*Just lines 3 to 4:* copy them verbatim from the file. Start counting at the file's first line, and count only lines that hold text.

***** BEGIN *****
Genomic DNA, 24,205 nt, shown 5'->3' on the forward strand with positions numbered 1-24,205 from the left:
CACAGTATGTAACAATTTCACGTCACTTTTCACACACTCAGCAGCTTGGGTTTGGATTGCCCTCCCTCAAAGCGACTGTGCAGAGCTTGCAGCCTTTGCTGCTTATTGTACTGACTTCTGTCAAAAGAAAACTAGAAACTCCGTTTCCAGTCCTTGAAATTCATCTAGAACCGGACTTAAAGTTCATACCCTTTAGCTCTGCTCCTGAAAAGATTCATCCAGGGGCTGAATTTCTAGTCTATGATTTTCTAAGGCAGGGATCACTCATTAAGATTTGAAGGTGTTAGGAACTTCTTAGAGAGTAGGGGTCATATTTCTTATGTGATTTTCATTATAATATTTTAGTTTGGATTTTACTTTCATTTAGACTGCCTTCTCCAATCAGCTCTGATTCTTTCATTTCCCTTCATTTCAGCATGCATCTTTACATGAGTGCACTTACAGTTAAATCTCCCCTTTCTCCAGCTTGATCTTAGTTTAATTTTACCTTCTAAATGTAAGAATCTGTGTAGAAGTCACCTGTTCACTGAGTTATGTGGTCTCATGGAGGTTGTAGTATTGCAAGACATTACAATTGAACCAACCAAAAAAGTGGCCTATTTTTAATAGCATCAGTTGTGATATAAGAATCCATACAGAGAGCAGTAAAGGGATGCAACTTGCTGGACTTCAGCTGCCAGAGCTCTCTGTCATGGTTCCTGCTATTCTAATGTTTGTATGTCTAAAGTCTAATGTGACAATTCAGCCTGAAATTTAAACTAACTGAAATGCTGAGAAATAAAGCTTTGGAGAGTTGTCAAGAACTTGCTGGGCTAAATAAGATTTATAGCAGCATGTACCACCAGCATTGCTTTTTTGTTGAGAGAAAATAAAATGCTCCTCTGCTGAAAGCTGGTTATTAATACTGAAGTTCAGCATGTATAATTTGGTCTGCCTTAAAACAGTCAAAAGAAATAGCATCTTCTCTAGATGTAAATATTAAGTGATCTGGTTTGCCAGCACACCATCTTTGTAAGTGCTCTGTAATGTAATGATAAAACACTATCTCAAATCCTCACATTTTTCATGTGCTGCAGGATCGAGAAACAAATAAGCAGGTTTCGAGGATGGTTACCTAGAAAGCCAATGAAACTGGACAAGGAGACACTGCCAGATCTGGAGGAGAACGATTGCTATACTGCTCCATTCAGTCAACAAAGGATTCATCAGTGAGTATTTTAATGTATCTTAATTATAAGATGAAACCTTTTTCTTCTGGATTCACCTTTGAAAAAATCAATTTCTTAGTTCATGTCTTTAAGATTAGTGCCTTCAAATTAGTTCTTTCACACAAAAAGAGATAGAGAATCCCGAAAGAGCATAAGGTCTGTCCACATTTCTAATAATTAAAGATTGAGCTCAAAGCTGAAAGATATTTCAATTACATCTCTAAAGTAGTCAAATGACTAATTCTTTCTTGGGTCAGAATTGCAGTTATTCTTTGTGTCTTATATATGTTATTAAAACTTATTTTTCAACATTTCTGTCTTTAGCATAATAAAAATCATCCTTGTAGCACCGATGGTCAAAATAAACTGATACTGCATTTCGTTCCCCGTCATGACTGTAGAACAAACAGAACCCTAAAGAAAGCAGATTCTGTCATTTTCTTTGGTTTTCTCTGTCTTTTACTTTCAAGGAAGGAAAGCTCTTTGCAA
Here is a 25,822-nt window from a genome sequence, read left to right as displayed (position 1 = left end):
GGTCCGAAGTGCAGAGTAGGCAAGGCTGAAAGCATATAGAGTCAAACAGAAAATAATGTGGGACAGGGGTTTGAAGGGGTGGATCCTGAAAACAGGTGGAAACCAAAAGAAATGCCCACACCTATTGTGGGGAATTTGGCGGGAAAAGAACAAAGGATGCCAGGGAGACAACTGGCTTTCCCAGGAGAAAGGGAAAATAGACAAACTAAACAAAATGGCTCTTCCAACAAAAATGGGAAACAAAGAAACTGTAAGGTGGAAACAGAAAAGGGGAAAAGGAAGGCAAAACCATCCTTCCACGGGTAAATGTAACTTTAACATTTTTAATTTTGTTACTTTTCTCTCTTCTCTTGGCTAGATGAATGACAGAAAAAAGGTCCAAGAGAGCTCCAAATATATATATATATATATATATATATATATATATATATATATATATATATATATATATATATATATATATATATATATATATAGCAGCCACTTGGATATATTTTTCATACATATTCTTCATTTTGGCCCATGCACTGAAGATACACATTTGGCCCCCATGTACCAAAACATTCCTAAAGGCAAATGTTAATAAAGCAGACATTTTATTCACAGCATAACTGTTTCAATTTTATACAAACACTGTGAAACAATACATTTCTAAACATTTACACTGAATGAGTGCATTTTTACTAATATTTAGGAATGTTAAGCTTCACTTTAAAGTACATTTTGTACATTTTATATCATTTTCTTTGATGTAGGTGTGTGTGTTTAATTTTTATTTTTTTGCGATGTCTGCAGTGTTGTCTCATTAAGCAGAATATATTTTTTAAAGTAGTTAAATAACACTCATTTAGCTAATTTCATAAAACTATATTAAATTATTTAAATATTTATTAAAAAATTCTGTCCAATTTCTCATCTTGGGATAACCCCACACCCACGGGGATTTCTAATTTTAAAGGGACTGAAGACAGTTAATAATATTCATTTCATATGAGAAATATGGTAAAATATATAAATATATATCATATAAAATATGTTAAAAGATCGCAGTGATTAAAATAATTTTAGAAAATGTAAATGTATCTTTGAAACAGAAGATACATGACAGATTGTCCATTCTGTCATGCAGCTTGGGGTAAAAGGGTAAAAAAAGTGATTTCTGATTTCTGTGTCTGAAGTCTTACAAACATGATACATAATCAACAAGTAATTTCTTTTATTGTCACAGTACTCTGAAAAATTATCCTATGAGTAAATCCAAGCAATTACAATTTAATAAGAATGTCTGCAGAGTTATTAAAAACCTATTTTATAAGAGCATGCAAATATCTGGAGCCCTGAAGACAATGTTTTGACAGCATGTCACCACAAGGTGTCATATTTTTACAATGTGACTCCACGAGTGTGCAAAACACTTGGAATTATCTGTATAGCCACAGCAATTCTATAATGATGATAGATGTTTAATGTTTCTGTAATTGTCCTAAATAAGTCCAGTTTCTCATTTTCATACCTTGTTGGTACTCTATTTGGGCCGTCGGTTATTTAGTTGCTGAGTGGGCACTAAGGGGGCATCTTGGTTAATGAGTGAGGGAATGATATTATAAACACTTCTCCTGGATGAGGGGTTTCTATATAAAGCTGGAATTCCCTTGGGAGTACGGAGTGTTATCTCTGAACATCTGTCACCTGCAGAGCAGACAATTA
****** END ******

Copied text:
Here is a 25,822-nt window from a genome sequence, read left to right as displayed (position 1 = left end):
GGTCCGAAGTGCAGAGTAGGCAAGGCTGAAAGCATATAGAGTCAAACAGAAAATAATGTGGGACAGGGGTTTGAAGGGGTGGATCCTGAAAACAGGTGGAAACCAAAAGAAATGCCCACACCTATTGTGGGGAATTTGGCGGGAAAAGAACAAAGGATGCCAGGGAGACAACTGGCTTTCCCAGGAGAAAGGGAAAATAGACAAACTAAACAAAATGGCTCTTCCAACAAAAATGGGAAACAAAGAAACTGTAAGGTGGAAACAGAAAAGGGGAAAAGGAAGGCAAAACCATCCTTCCACGGGTAAATGTAACTTTAACATTTTTAATTTTGTTACTTTTCTCTCTTCTCTTGGCTAGATGAATGACAGAAAAAAGGTCCAAGAGAGCTCCAAATATATATATATATATATATATATATATATATATATATATATATATATATATATATATATATATATATATATATATATATATAGCAGCCACTTGGATATATTTTTCATACATATTCTTCATTTTGGCCCATGCACTGAAGATACACATTTGGCCCCCATGTACCAAAACATTCCTAAAGGCAAATGTTAATAAAGCAGACATTTTATTCACAGCATAACTGTTTCAATTTTATACAAACACTGTGAAACAATACATTTCTAAACATTTACACTGAATGAGTGCATTTTTACTAATATTTAGGAATGTTAAGCTTCACTTTAAAGTACATTTTGTACATTTTATATCATTTTCTTTGATGTAGGTGTGTGTGTTTAATTTTTATTTTTTTGCGATGTCTGCAGTGTTGTCTCATTAAGCAGAATATATTTTTTAAAGTAGTTAAATAACACTCATTTAGCTAATTTCATAAAACTATATTAAATTATTTAAATATTTATTAAAAAATTCTGTCCAATTTCTCATCTTGGGATAACCCCACACCCACGGGGATTTCTAATTTTAAAGGGACTGAAGACAGTTAATAATATTCATTTCATATGAGAAATATGGTAAAATATATAAATATATATCATATAAAATATGTTAAAAGATCGCAGTGATTAAAATAATTTTAGAAAATGTAAATGTATCTTTGAAACAGAAGATACATGACAGATTGTCCATTCTGTCATGCAGCTTGGGGTAAAAGGGTAAAAAAAGTGATTTCTGATTTCTGTGTCTGAAGTCTTACAAACATGATACATAATCAACAAGTAATTTCTTTTATTGTCACAGTACTCTGAAAAATTATCCTATGAGTAAATCCAAGCAATTACAATTTAATAAGAATGTCTGCAGAGTTATTAAAAACCTATTTTATAAGAGCATGCAAATATCTGGAGCCCTGAAGACAATGTTTTGACAGCATGTCACCACAAGGTGTCATATTTTTACAATGTGACTCCACGAGTGTGCAAAACACTTGGAATTATCTGTATAGCCACAGCAATTCTATAATGATGATAGATGTTTAATGTTTCTGTAATTGTCCTAAATAAGTCCAGTTTCTCATTTTCATACCTTGTTGGTACTCTATTTGGGCCGTCGGTTATTTAGTTGCTGAGTGGGCACTAAGGGGGCATCTTGGTTAATGAGTGAGGGAATGATATTATAAACACTTCTCCTGGATGAGGGGTTTCTATATAAAGCTGGAATTCCCTTGGGAGTACGGAGTGTTATCTCTGAACATCTGTCACCTGCAGAGCAGACAATTA